Let us consider the Gospel passage for today. It is a proclamation that our life in the Church is a continuation of the life of the Holy Apostles. The Apostles constitute eyewitnesses of the work and preaching of Christ in the world. Today’s Gospel reading is one portion of a larger passage in which Saint Matthew the Evangelist records those words which are well-known to us all, the Beatitudes. In the Beatitudes, the Law of Moses and the testimony of the Prophets are summarized and distilled. After that, Christ conveys the Lord’s Prayer, the “Our Father.” Thus, when Christ spoke the Beatitudes, then was this way of the new life made manifest; with the Incarnation of the Son and Word of God the Father, namely, our Lord Jesus Christ, those who hear Him are now the salt of the earth and the light of the world. It is in today’s Gospel reading that Christ explains precisely to His listeners how they may be the salt of the earth. He explains to them how to become the power to preserve and to hold fast the faith in the one true God. He also teaches them how they can be the light of the world, calling them to rid themselves of evil thoughts, to put away selfish desires and to share their goods with one another. For when we wish to keep for ourselves alone those things which belong to the whole world, this results in inequality and the exploitation of our fellow human beings. This selfishness leads to brother fighting brother—to brother killing brother—and brings misery upon everything that God has made.
Christ, therefore, sums up human existence with His example of the eye. The eye is called “the lamp of the body,” because it is the organ by which information comes to us from the whole universe. With the eye, we behold all of Creation and our fellow human beings. This information which we take in with our eyes is processed by our mind and guides us to make decisions and take actions. The eye, the faculty of sight, we would say, is the chief bodily sense, the primary power of perception. And so for this reason Christ emphasizes the necessity for the eye to be clear and simple, full of light. Thus, we approach the world and our fellow human beings with simplicity. And in this simplicity we shall be free of selfishness, whether mental or material.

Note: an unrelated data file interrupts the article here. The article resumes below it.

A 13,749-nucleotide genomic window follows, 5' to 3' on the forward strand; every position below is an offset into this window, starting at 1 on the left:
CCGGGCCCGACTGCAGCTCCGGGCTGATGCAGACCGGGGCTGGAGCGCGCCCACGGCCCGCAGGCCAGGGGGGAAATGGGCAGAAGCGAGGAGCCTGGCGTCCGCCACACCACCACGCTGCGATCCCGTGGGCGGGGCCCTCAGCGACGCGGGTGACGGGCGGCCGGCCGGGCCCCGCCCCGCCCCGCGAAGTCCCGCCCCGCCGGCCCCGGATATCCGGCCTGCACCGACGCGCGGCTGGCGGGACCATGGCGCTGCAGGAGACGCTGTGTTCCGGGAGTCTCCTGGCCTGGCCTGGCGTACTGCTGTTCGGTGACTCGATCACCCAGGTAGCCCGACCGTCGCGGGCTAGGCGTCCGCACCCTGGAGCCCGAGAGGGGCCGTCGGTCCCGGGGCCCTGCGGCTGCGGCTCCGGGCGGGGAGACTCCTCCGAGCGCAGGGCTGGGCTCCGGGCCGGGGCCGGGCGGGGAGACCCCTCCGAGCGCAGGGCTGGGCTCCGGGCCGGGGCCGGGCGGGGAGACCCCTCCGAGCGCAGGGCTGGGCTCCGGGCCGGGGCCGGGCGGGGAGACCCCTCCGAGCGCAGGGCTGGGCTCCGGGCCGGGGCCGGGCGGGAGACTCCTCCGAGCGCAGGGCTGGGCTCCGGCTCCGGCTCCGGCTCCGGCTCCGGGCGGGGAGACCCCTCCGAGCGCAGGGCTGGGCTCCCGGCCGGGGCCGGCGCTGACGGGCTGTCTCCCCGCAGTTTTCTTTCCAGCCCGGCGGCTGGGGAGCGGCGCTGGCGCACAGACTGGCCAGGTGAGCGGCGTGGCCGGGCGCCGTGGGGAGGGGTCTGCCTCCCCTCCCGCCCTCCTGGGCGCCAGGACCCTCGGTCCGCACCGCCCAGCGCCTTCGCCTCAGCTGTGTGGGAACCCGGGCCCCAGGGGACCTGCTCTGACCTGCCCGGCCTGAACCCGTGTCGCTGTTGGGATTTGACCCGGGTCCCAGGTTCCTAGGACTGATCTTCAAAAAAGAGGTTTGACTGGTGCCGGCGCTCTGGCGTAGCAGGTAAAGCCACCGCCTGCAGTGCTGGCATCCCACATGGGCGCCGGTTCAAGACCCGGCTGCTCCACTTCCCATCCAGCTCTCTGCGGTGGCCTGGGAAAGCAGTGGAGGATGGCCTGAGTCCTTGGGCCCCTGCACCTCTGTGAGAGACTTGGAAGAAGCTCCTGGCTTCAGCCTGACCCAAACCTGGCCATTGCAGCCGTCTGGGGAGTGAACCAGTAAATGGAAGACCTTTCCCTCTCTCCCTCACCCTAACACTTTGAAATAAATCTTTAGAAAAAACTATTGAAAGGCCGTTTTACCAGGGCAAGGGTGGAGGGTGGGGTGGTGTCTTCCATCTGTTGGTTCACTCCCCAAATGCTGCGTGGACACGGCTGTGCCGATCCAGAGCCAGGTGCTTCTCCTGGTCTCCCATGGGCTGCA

And this is why Christ gives as an example the birds of the air who live without storing up goods for themselves. The birds live by the Providence of God. Christ offers also another example from nature: the grass of the field, which today is, and tomorrow withers away. With these illustrations, He educates His hearers, and all of us, to become aware of our finiteness; to comprehend our creatureliness, just as the Fathers of our Church teach: so that we might put our trust in God and not be people of little faith; so that we may strive for our faith to blossom as righteousness in our Creator—to blossom, that is, in brotherly thoughts and deeds towards our fellow human beings. To blossom in a sense of confident reliance on the word of God, according to the Beatitudes of the Sermon on the Mount. So that we may be free from the egotistical mindset that we are better than our fellow human beings, or even the idea that we are somehow self-sufficient. For this would be a rejection of our very own existence! Our life is so limited in terms of time: And this is the common course of all humanity.
On the contrary, therefore, in light of these certainties of this world, Christ calls His listeners to seek first the Kingdom of God: not simply to seek some future condition … but a present reality. It is for this reason that Christ, after almost everything He says and after every good deed He does towards human beings, speaks of the Kingdom that comes [and the will of God that should be done]: “… on earth as it is in heaven.”+
-Excerpt from a Sermon by Archbishop Elpidophoros, delivered at the Greek Orthodox Cathedral of the Annunciation in Chicago, Illinois on July 7, 2019